When and how will the rebates be distributed? 

For the majority of Americans, the IRS will issue payments via direct deposit using information from your 2019 tax return (2018 if you haven’t filed your 2019 return yet) or 2019 Social Security statement. Treasury Secretary Mnuchin has said that he would like to send payments out within the next three weeks.  

If you have not filed a tax return in 2018 or 2019 and do not receive Social Security benefits, the IRS recommends filing a 2018 return to receive payment.  

The IRS does not have my bank account information. How will I get my money? 

If the IRS does not have your bank account information, you should look for a letter from the IRS within the next two weeks detailing how to receive your payment. They'll send a phone number and appropriate point of contact so you can tell them if you didn't receive it. If you’ve moved recently, notify the IRS as soon as possible.  

Do the rebates need to be repaid? Are they taxable? Will they affect my eligibility for means-tested programs? 

No, rebates do not need to be repaid, no, they are not taxable, and, no, the rebate is not counted towards eligibility for federal programs. 

Are non-filers eligible for rebates? 

Yes. There is no earned income requirement to be eligible for a rebate, but non-filers may need to take additional steps to receive their rebates. 

I’m a college student. Will I receive a check? 

If you are claimed as a dependent on another tax return, you’re ineligible. But if you’ve been working and filing taxes independently in recent years, you may qualify. 

Student Loan Relief

The CARES Act provides multiple benefits for your student loans in order to help borrowers impacted by the COVID-19 outbreak. This includes:  

  • Deferring payment of your federal student loans during the public health crisis 
  • Waiving the accrual of interest on your federal student loans  
  • Halting the garnishing of wages, Social Security benefits, and tax refunds for student loan debt collection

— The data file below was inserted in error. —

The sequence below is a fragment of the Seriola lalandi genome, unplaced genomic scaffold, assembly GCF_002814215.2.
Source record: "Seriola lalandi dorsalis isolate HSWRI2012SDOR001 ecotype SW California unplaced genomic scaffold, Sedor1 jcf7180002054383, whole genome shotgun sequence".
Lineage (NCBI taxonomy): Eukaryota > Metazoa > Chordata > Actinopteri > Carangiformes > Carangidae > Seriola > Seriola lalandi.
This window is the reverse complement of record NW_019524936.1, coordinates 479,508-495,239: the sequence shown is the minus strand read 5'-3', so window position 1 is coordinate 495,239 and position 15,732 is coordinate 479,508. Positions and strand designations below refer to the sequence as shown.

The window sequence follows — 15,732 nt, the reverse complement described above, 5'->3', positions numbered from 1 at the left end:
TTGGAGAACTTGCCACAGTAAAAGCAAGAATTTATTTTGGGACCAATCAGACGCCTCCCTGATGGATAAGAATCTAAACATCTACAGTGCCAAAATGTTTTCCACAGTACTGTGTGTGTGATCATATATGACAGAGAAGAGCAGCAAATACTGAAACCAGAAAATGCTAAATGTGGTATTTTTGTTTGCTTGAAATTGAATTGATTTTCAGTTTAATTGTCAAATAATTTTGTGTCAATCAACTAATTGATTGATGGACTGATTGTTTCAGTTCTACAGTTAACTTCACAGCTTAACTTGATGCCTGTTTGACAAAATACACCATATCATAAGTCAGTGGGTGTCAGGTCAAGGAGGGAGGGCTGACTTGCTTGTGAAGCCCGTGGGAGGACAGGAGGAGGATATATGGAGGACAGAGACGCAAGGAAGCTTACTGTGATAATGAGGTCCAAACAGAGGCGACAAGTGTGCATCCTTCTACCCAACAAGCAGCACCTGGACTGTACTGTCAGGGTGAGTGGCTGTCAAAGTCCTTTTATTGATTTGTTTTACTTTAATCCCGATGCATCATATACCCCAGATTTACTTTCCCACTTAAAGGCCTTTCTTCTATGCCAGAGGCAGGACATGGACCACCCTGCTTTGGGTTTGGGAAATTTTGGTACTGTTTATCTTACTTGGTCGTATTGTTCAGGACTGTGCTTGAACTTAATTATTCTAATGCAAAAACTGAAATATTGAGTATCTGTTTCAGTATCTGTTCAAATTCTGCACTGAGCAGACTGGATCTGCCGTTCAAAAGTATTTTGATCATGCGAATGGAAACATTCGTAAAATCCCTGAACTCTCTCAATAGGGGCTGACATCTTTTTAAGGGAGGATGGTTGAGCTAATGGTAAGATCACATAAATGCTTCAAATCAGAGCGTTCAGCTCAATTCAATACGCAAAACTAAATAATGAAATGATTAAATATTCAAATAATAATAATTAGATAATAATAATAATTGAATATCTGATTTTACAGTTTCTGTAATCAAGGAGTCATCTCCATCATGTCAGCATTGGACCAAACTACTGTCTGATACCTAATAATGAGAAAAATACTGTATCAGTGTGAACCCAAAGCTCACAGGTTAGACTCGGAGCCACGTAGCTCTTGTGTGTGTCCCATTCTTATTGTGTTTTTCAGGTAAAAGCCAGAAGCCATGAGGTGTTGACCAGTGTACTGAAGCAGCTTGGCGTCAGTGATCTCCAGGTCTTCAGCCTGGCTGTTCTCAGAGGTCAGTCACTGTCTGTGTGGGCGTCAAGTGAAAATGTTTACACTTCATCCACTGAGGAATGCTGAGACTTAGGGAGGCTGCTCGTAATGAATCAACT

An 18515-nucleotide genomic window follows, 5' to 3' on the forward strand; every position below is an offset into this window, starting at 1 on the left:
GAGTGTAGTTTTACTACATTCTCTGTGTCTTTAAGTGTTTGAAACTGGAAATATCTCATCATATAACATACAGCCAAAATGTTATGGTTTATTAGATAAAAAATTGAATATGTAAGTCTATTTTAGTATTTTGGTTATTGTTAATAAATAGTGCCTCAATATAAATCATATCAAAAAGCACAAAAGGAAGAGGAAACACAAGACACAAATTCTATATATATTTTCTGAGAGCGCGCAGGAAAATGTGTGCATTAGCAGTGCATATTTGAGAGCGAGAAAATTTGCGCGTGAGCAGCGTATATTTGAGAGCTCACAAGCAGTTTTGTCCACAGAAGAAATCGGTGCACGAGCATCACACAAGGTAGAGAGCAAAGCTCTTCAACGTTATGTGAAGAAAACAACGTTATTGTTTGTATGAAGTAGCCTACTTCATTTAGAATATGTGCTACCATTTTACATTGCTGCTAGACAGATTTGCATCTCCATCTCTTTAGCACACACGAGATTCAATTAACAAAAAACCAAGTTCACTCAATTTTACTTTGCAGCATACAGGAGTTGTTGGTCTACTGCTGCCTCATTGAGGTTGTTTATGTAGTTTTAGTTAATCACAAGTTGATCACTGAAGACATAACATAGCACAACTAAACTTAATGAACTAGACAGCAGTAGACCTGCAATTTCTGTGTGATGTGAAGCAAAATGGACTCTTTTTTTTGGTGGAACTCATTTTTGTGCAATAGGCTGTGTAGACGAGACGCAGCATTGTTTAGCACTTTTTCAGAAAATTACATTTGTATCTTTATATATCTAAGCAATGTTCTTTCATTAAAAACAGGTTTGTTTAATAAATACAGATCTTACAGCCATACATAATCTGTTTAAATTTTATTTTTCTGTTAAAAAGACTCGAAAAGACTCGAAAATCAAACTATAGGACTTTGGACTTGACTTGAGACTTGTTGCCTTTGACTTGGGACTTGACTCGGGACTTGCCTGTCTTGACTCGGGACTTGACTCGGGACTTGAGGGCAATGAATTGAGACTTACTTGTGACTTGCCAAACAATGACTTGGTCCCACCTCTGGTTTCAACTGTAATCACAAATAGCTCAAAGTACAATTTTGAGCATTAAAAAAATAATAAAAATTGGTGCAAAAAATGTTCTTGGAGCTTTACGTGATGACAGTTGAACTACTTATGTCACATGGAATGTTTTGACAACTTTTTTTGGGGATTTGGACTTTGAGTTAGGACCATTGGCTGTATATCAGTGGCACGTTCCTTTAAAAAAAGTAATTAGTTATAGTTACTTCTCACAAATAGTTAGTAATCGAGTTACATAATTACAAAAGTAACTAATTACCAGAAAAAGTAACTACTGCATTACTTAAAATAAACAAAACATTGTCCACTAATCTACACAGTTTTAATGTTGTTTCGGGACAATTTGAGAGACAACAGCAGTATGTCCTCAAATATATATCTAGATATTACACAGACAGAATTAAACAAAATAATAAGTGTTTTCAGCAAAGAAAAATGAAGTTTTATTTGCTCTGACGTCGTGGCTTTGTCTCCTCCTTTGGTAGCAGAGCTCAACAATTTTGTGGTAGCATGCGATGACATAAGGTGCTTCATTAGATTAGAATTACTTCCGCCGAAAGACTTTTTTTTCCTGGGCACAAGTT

All loans owned by the U.S. Department of Education (ED) are eligible for these benefits through September 30, 2020. That includes Direct Loans, as well as Federal Perkins Loans and Federal Family Education Loan (FFEL) Program loans held by ED. The Department of Education will remind borrowers in August that payment will resume at September’s end. 

Please note that some FFEL Program loans are owned by commercial lenders, and some Perkins Loans are held by the institution you attended. These loans are not eligible for this benefit at this time. 

If you are pursuing Public Service Loan Forgiveness (PSLF), you may already know that you can’t make a qualifying payment for PSLF while your federal student loans are in forbearance. However, the CARES Act makes sure that any federal student loan payments that you skip between now and September 30, 2020, will still count toward the required 120 qualifying payments. 

If you can afford to make your loan payments during the COVID-19 national emergency, you may want to continue to do so to pay off as much of your loan as possible while there is a 0 percent interest rate. 

Additional questions?

Visit the Federal Student Aid website regarding coronavirus and forbearance info for students, borrowers, and parents.